Are sugary drinks fattening? Depends who you ask

Jan. 3, 2014, The New York Times

By Nicholas Bakalar

Are there good scientific studies that show that drinking sugar-sweetened soda increases the risk for obesity? The answer may vary depending on who is paying for the study.

Researchers examined 17 large reviews of the subject (one review assessed results for adults and children separately, so there were 18 sets of study conclusions). Six of the studies reported receiving funds from industry groups, including Coca-Cola, PepsiCo, the American Beverage Association and others. The other 12 reviews claimed no conflicts of interest. The analysis appears in the December issue of PLOS Medicine. Continue reading

NCCOR releases new FPED fact sheet and webpage

The National Collaborative on Childhood Obesity Research (NCCOR) has recently released an updated webpage and new fact sheet for the Food Patterns Equivalents Database (FPED).

FPED is an essential resource for any researcher or nutritionists interested in examining food intakes in a standardized way.  The FPED fact sheet and webpage are valuable companion pieces to the existing documentation for FPED available on the U.S. Department of Agriculture’s website. Continue reading

Color-coded labels, healthier food

Jan. 7, 2014, Harvard Gazette

Using color-coded labels to mark healthier foods and then displaying them more prominently appears to have prompted customers to make more healthful long-term dining choices in their large hospital cafeteria, according to a report from Harvard-affiliated Massachusetts General Hospital (MGH).

In the American Journal of Preventive Medicine (AJPM), the MGH research team noted that the previously reported changes have continued up to two years after the labeling intervention was introduced.

“Our current results show that the significant changes in the purchase patterns of both hospital employees and all customers resulting from the labels and the choice architecture program did not fade away as cafeteria patrons became used to them,” says Anne Thorndike of the MGH Division of General Medicine, who led the study. ”This is good evidence that these changes in healthy choices persist over time.” Continue reading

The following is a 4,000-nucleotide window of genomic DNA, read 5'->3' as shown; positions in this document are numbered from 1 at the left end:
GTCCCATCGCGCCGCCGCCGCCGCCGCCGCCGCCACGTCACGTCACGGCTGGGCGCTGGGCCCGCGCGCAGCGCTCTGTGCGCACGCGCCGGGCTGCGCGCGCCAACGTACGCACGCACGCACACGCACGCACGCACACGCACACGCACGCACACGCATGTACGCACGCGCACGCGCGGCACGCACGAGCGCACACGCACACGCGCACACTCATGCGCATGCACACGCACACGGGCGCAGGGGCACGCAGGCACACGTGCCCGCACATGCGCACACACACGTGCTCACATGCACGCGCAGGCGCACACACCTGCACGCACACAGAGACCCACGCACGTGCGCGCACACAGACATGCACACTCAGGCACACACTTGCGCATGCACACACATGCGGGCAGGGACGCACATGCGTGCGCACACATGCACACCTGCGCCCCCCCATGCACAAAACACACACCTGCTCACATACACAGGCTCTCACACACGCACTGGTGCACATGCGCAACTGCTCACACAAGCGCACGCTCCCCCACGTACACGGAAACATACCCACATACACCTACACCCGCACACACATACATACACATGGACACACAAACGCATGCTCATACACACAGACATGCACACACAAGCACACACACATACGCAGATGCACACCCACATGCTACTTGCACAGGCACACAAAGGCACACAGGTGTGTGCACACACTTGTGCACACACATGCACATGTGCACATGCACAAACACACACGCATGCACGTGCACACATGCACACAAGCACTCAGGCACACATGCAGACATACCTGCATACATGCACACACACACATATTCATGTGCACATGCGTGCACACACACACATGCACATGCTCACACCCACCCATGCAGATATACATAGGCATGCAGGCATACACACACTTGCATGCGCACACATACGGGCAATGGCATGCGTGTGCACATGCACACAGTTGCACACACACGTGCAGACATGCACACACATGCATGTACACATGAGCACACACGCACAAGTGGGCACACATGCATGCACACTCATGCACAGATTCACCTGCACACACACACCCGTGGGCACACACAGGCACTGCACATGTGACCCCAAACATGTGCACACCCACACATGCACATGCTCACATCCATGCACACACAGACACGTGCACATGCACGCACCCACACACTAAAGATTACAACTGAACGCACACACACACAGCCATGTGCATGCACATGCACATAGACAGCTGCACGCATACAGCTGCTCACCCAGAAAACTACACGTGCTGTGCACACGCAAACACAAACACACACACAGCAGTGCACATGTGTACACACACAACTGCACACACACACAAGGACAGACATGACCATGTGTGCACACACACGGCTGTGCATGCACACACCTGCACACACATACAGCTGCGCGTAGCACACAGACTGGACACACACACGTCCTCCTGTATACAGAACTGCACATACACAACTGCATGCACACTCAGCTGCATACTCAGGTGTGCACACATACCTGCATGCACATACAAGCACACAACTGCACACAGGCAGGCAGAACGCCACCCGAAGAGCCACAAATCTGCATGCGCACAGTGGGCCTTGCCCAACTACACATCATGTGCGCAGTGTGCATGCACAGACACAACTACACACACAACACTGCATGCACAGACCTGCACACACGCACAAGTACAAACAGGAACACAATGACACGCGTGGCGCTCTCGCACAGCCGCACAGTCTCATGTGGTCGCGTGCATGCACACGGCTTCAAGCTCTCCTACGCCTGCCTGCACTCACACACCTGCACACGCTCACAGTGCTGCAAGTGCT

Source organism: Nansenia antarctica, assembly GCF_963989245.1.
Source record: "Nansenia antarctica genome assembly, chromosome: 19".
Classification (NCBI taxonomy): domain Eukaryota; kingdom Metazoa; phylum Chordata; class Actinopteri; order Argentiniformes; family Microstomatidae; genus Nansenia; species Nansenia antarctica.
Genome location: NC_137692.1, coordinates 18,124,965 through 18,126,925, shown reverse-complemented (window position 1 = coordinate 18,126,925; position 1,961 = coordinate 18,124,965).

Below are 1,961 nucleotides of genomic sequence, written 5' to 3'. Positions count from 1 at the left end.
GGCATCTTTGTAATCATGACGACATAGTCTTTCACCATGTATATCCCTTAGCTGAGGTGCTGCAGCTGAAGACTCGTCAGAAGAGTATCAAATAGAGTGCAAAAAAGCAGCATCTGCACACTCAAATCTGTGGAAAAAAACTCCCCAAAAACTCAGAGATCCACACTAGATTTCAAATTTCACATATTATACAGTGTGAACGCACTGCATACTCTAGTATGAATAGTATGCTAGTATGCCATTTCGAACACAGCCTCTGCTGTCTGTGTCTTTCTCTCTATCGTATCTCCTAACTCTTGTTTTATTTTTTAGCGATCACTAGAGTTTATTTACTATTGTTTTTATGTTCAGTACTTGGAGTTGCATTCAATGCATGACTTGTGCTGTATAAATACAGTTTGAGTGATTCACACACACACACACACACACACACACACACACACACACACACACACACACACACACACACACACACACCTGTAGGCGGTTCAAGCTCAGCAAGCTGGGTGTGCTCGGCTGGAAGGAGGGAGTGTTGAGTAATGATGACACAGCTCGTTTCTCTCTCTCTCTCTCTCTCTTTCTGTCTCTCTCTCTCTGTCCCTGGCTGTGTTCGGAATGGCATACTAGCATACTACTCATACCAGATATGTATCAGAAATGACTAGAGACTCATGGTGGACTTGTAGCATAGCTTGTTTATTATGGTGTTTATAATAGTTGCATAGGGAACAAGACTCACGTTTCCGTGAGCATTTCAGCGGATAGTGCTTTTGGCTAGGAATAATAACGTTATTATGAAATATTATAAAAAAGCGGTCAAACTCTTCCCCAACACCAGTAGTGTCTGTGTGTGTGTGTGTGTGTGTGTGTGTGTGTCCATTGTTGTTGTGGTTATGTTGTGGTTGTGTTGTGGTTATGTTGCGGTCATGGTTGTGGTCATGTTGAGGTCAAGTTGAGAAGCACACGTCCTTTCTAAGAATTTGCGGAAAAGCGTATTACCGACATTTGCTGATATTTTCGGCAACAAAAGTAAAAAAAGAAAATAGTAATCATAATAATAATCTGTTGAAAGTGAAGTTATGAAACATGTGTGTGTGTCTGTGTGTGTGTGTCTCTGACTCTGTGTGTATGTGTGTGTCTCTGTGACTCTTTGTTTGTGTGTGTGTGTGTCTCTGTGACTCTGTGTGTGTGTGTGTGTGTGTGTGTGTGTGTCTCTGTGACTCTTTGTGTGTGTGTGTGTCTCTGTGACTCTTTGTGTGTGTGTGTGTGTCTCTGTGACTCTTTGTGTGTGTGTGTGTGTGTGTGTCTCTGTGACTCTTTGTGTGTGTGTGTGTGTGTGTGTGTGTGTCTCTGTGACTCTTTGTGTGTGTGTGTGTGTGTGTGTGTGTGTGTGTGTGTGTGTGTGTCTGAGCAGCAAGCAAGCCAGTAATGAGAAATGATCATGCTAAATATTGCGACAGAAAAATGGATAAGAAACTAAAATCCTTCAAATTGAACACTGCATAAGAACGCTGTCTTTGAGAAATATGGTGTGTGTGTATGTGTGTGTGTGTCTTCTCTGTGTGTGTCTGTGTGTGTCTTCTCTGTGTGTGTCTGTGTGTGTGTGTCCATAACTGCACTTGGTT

New APHA infographic examines how public health has helped curb obesity

The American Public Health Association (APHA) recently released an infographic describing the burden and cost of obesity, how public health helps curb obesity, and the importance of public health funding.

Share this infographic widely and use it as an example when talking to decision makers about the importance of public health funding. Continue reading

Passing bowls family-style teaches daycare kids to respond to hunger cues, fights obesity

Jan. 13, 2014, Medical Xpress

When children and child-care providers sit around a table together at mealtime, passing bowls and serving themselves, children learn to recognize when they are full better than they do when food is pre-plated for them, reports a new University of Illinois study of feeding practices of children ages 2 to 5 years in 118 child care centers.

“Family-style meals give kids a chance to learn about things like portion size and food preferences. When foods are pre-plated, children never develop the ability to read their body’s hunger cues. They don’t learn to say, okay, this is an appropriate portion size for me,” said Brent McBride, director of the university’s Child Development Laboratory and lead author of the study.

The study found that Head Start centers were in significantly greater compliance with this and other Academy of Nutrition and Dietetics benchmarks than other centers surveyed, including participants in the USDA’s supplemental nutrition assistance program CACFP, and non-CACFP state-licensed centers. Continue reading

Pay kids to eat fruits and veggies with school lunch

Dec. 16, 2013, Brigham Young University

The good news: Research suggests that a new federal rule has prompted the nation’s schools to serve an extra $5.4 million worth of fruits and vegetables each day.

The bad news: The nation’s children throw about $3.8 million of that in the garbage each day.

Researchers from Brigham Young University and Cornell University observed three schools adjust to new school lunch standards that require a serving of fruits or vegetables on every student’s tray – whether the child intends to eat it or not. As they report in the December issue of Public Health Nutrition, students discarded 70 percent of the extra fruits and vegetables.